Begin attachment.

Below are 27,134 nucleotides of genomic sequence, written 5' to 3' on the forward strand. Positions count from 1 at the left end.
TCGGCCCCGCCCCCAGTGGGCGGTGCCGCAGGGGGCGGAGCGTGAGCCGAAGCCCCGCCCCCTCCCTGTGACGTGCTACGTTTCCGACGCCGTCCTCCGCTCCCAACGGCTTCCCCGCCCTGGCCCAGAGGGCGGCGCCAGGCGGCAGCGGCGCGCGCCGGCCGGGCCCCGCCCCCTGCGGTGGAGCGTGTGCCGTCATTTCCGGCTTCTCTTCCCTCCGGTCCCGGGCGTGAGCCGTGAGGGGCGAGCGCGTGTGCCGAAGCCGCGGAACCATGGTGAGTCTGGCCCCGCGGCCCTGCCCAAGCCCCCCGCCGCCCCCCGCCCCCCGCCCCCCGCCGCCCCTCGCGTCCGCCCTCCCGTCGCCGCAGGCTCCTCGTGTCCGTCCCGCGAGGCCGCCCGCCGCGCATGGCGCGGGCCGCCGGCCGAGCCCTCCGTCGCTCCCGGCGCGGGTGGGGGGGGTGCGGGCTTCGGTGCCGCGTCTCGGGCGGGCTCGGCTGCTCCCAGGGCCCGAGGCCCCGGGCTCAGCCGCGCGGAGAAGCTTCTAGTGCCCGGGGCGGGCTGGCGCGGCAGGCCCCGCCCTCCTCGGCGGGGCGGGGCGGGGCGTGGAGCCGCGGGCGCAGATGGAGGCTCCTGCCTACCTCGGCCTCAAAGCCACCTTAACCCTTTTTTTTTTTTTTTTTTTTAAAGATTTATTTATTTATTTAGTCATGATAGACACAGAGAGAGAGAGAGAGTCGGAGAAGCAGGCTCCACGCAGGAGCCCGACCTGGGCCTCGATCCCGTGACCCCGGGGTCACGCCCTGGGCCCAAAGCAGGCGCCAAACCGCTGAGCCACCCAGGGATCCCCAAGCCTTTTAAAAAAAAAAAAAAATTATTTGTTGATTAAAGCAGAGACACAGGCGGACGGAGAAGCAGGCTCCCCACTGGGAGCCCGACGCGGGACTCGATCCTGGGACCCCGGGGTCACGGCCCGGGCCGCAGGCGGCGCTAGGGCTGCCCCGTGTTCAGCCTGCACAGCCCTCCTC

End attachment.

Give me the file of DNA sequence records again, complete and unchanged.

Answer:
Below are 27,134 nucleotides of genomic sequence, written 5' to 3' on the forward strand. Positions count from 1 at the left end.
TCGGCCCCGCCCCCAGTGGGCGGTGCCGCAGGGGGCGGAGCGTGAGCCGAAGCCCCGCCCCCTCCCTGTGACGTGCTACGTTTCCGACGCCGTCCTCCGCTCCCAACGGCTTCCCCGCCCTGGCCCAGAGGGCGGCGCCAGGCGGCAGCGGCGCGCGCCGGCCGGGCCCCGCCCCCTGCGGTGGAGCGTGTGCCGTCATTTCCGGCTTCTCTTCCCTCCGGTCCCGGGCGTGAGCCGTGAGGGGCGAGCGCGTGTGCCGAAGCCGCGGAACCATGGTGAGTCTGGCCCCGCGGCCCTGCCCAAGCCCCCCGCCGCCCCCCGCCCCCCGCCCCCCGCCGCCCCTCGCGTCCGCCCTCCCGTCGCCGCAGGCTCCTCGTGTCCGTCCCGCGAGGCCGCCCGCCGCGCATGGCGCGGGCCGCCGGCCGAGCCCTCCGTCGCTCCCGGCGCGGGTGGGGGGGGTGCGGGCTTCGGTGCCGCGTCTCGGGCGGGCTCGGCTGCTCCCAGGGCCCGAGGCCCCGGGCTCAGCCGCGCGGAGAAGCTTCTAGTGCCCGGGGCGGGCTGGCGCGGCAGGCCCCGCCCTCCTCGGCGGGGCGGGGCGGGGCGTGGAGCCGCGGGCGCAGATGGAGGCTCCTGCCTACCTCGGCCTCAAAGCCACCTTAACCCTTTTTTTTTTTTTTTTTTTTAAAGATTTATTTATTTATTTAGTCATGATAGACACAGAGAGAGAGAGAGAGTCGGAGAAGCAGGCTCCACGCAGGAGCCCGACCTGGGCCTCGATCCCGTGACCCCGGGGTCACGCCCTGGGCCCAAAGCAGGCGCCAAACCGCTGAGCCACCCAGGGATCCCCAAGCCTTTTAAAAAAAAAAAAAAATTATTTGTTGATTAAAGCAGAGACACAGGCGGACGGAGAAGCAGGCTCCCCACTGGGAGCCCGACGCGGGACTCGATCCTGGGACCCCGGGGTCACGGCCCGGGCCGCAGGCGGCGCTAGGGCTGCCCCGTGTTCAGCCTGCACAGCCCTCCTC